Push notification basics every marketer needs to know

Becky Doles

push notification basics

In mobile marketing, being great at user acquisition helps get users into your app, but doesn’t guarantee they’ll use it, or even keep it on their phone for long. That’s where push notifications can help. They remind users your app is there and gives value for how to use it.

There isn’t one concrete recipe to follow when it comes to push notification strategy, and every company will have to cook up their own unique push notification approach. But when you roll up your sleeves and nail down all the ingredients, the final result is pretty spectacular. Imagine knowing that your push campaigns could get user attention, triple engagement, double retention rates, and improve other key performance indicators you measure against.

Ultimately, creating a push strategy shouldn’t be over complicated. To help you get started, here are the basics.

The basics — what push notifications are

push notification basics Push notifications are the messages sent to a user on a mobile device when they are outside your app. Think of looking on your phone’s lock screen and seeing a message from Instagram that you received a new comment on one of your photos or a message from Uber that your driver has arrived.

The purpose of push notifications are to be succinct, attention-grabbing, and informative messages that add value to the end user.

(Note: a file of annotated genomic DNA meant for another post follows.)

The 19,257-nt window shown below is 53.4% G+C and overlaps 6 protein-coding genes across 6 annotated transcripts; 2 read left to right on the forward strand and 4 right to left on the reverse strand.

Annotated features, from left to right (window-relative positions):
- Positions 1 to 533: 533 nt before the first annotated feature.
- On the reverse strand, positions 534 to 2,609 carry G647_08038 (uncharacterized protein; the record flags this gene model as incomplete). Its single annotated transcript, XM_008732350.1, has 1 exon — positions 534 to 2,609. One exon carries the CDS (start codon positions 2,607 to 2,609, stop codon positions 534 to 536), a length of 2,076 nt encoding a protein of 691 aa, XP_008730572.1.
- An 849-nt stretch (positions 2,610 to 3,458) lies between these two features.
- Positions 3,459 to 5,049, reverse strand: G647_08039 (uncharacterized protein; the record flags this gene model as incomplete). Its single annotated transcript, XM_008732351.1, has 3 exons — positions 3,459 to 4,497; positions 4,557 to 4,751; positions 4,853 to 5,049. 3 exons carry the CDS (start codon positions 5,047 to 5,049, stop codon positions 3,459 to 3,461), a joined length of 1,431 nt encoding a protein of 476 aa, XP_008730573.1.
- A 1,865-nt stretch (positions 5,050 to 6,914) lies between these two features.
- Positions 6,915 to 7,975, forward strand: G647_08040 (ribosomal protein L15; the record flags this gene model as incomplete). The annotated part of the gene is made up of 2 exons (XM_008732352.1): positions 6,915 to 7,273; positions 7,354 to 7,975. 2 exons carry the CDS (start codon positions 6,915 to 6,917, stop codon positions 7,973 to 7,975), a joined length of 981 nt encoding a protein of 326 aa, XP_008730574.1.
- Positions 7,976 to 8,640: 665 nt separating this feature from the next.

Push notification terms

There are two different kinds of push notifications to be aware of: transactional and engagement-based.

Transactional: These are timely notifications that are specific to the user. They are programmed by your engineering or product teams to automatically fire when a user completes a specific action, like purchasing an item. They are messages such as Amazon saying “your order has shipped” or from the bank that “your bill is now available online.” These messages are automated — think of them as an external system (not a marketer) sending an update to the user.

Engagement-based: These are messages based on a user’s prior behavior in the app, planned and sent by mobile marketers. A marketer can say, “I want to send a discount to users who have purchased something in my app, but haven’t been active recently.” Other examples include Spotify sending you a message to listen to a specific song that’s similar to ones you already listen to, or the gaming app Clash of Clans promoting free gold or elixir if you go back into the app after months of not playing.

Now that you know the basics, master the best practices. Ready? Download the free e-book today.

push notification best practices

Becky Doles

Becky is the Senior Content Marketing Manager at TUNE. Before TUNE, she led a variety of marketing and communications projects at San Francisco startups. Becky received her bachelor's degree in English from Wake Forest University. After living nearly a decade in San Francisco and Seattle, she has returned to her home of Charleston, SC, where you can find her enjoying the sun and salt water with her family.

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